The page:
Posts Tagged ‘proc’

Substitute for the Gnome bluetooth / Or how to properly manage your bluetooth (obex) connections in Gnome

Saturday, June 5th, 2010

Reading Time: 2minutes
I connect my Nokia 9300i mobile phone over bluetooth every now and then. In that connection, everyoften I do experience problems with properly connecting the device to my notebook running Debian Squeeze/Sid Unstable on it’s Desktop.
Until recently it really annoyed me that I had to loose time restring the Linux system sometimes when an access to the mobiledevice was failing, without any good trackable error message.
The connection error I have experienced quite often when I was trying to browse my Nokia 9300i cellphone using the bluetooth protocolon Linux was:
“the name org.openobex.client was not provided”
You can read about a similar error to the one encountered by me when using bluetooth on my Debian Linux in debian bugs mailing list on osdir
The way I solved the issues with connecting over bluetooth on Linux until recently was by rebooting the whole Linux system (dumb)!.
Some other things I try to get arround the bluetooth connection errors was by trying to re-enable my bluetooth notebook embedded device on my Lenovo Thinkpad with command:

root@noah:~# echo disable > /proc/acpi/ibm/bluetooth
root@noah:~# echo enable > /proc/acpi/ibm/bluetooth

I alsy tried to physically remove the bluetooth module, rfcomm and a few other modules which were preventing the removal with rmmod of the bluetooth module.
However this solution did’t help either .. To solve the issues I tried few other stuff one of which was installing libobexftp0 and obexftp since my Nokia 9300i uses the obex protocol to communicate with the computer through bluetooth

I have to note that so far I have used the embedded general gnome application Gnome Bluetooth by using the bluetooth-applet .

Well all my worries came to end finally by simply using another piece of bluetooth communication software callde blueman
Since I have installed that handy software bluetooth is working perfectly fine everytime with my mobile. I warmly recommend to everybody out there to switch to the blueman which is a substitute for the old crappy gnome-bluetooth pack
check out the up-mentioned provided website.
It’s probably also worthy to say that the blueman app is written in python.
Well I’m pretty happy now whilst using blueman, hopefully you’ll enjoy it too as well as solve your bluetooth issues ! 🙂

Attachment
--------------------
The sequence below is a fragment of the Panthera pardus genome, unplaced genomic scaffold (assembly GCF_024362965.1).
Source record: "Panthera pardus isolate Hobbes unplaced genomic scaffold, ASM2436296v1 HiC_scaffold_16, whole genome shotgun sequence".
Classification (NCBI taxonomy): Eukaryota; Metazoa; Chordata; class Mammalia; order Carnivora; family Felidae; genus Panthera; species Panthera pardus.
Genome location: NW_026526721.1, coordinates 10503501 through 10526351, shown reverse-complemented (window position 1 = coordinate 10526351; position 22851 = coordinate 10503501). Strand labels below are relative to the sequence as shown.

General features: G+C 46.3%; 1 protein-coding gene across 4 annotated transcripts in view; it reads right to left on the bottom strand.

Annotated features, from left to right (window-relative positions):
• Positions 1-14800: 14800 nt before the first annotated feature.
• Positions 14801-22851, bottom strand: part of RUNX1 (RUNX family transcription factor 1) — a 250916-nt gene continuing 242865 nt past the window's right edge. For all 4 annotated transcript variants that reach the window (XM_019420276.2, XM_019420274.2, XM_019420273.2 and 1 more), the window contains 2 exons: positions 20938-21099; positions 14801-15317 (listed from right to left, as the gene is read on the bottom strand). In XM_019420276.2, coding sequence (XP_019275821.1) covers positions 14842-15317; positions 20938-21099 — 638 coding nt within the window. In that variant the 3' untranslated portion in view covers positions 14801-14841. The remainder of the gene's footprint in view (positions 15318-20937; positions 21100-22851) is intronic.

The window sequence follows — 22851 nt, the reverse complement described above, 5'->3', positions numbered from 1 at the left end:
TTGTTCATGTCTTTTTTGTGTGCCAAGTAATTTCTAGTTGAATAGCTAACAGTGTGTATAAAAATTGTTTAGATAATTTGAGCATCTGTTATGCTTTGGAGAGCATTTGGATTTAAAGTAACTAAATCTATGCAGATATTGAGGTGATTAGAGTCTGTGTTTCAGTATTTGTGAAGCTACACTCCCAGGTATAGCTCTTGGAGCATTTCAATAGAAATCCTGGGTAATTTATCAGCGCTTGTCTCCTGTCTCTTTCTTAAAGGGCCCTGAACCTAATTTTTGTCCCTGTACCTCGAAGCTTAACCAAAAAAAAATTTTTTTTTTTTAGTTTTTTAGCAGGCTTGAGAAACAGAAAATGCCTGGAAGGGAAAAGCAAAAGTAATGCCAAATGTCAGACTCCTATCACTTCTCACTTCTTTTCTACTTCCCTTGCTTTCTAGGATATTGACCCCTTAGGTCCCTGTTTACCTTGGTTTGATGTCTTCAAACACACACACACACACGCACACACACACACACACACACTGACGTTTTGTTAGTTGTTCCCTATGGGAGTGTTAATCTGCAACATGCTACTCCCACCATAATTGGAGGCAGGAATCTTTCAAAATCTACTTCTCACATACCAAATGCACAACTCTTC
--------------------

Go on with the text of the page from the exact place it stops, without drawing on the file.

Way to get around mdadm: /dev/md2 assembled from 1 drive – not enough to start the array.

Wednesday, July 13th, 2011

Reading Time: < 1minute
One server with a broken Raid array was having troubles with it’s software raid.
I tried to scan the raid array via a rescue cd like so:
server:~# mdadm --assemble --scan /dev/md1

just to be suprised by the message:
mdadm: /dev/md1 assembled from 2 drives – not enough to start the array.

In /proc/mdstat respectively the raid was showing inactive, e.g.:

server:~# cat /proc/mdstat
Personalities : [raid10] [raid1]
md1 : inactive sda2[0] sdc2[2] sdb2[1]
12024384 blocks

Respectively trying to activate the software Linux raid array with:
server:~# mdadm -A -s

Couldn’t be completed because of the same annoying error:
/dev/md1 assembled from 2 drives – not enough to start the array.

Thanksfully finally thanks to some Russian, who posted having same issues reported to be able to active his software RAID with mdadm’s –force option.

Thus enabling the problematic RAID 5 array was possible with:
server:~# mdadm -A -s --force

This solution of course is temporary and will have to further check what’s wrong with the array, however at least now I can chroot to the server’s / directory. 😉

How to mount /proc and /dev and in chroot on Linux

Wednesday, April 20th, 2011

Reading Time: < 1minute
I’m using a backtrack Linux to recover a broken Ubuntu Linux, to fix this disastrous situation I’m using the Ubuntu Linux through chroot after mounting my /dev/sda1, where my Linux resides with:

linux-recovery:~# mkdir /mnt/test1
linux-recovery:~# mount /dev/sda1 /mnt/test1
linux-recovery:~# chroot /mnt/test1
ubuntu:~#

I consequently needed to mount up the /proc and /dev partition inside the chroot environment.

Here is how I did it:

ubuntu:~# mount /proc
ubuntu:~# mount -a

Next I switched on on a different virtual console in the backtrack and to mount /dev issued the commands:

linux-recovery:~# mount --bind /dev /mnt/test1/dev

Now once again, I can use theapt-get inside the chroot to fix up the whole mess …